Right of Way charge is a levy paid by telecommunication companies to state governments, permitting telecommunication companies to dig up the roads and install telecommunications hardware such as optic fibre cables that carry internet traffic. The Right of Way charge has been fraught with inconsistencies across the states in terms of charges and has negatively impacted broadband infrastructure.
To harmonize the Right of Way (“RoW”) charges for broadband infrastructure investment, the Federal Government of Nigeria, in 2017, through the National Executive Council (the “NEC”), approved a policy, which resulted in a RoW Charge Agreement reached with all the governors of the 36 states of Nigeria. The RoW Charge Agreement regrettably is yet to be fully adopted by the 36 states of Nigeria and in recognition of the slow uptake by the states the Minister of Communication and Digital Economy, Mr Isa Pantami on January 14 2020 in a press statement called on states to implement the harmonization of the RoW charges for obvious benefits for the sector such as (i) deepening development/growth in broadband infrastructure and (ii) reduce the transfer of RoW charges costs by telecommunications companies to customers.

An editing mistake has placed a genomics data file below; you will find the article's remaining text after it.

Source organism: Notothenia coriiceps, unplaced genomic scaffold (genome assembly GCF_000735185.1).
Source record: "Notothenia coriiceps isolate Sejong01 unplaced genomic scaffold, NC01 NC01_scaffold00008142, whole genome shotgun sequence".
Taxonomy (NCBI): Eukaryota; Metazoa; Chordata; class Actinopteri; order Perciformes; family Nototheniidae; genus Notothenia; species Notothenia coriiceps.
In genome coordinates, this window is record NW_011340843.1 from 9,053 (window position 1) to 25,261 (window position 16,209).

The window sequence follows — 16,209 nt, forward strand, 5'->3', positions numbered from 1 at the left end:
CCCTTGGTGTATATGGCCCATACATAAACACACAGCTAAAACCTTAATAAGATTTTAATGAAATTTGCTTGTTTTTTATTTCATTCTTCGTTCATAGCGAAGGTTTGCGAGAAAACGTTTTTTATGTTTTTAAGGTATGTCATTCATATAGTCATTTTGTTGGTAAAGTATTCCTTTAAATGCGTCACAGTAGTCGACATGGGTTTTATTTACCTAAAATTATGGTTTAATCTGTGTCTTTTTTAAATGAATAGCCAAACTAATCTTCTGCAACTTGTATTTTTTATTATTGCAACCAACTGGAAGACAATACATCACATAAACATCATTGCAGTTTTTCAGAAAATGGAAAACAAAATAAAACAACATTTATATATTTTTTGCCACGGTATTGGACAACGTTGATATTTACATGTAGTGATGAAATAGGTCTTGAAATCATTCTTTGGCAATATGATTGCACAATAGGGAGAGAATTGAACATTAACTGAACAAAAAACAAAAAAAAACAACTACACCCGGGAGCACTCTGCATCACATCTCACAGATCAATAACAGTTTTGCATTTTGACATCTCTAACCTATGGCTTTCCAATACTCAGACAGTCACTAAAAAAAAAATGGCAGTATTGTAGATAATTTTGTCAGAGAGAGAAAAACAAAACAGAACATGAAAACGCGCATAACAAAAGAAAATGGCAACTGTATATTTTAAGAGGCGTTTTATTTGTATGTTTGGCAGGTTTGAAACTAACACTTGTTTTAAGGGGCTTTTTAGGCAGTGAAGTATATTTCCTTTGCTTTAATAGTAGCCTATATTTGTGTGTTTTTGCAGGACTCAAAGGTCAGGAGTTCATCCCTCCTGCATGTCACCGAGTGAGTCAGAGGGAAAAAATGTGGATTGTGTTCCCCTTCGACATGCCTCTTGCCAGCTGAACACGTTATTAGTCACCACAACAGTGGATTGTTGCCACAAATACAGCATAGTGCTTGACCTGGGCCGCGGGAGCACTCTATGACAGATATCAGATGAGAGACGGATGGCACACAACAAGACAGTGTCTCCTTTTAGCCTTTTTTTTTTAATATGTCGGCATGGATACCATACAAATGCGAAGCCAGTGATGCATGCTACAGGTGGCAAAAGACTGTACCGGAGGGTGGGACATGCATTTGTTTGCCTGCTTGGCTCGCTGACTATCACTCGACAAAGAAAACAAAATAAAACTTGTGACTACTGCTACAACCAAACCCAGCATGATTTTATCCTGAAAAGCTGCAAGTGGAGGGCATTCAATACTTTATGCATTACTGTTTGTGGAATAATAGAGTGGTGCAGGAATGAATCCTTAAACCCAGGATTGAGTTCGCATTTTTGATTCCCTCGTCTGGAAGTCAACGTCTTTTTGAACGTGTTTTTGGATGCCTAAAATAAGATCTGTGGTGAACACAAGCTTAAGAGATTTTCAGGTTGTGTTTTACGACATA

January 2020 recorded a step in the right direction when the Nigerian Governors Forum accordingly resolved that telecommunication operators were to pay N145 (One Hundred and Forty-Five Naira only) (approximately US$0.37 (Thirty-Seven Cents) per linear metre to lay fibre cable anywhere in the country.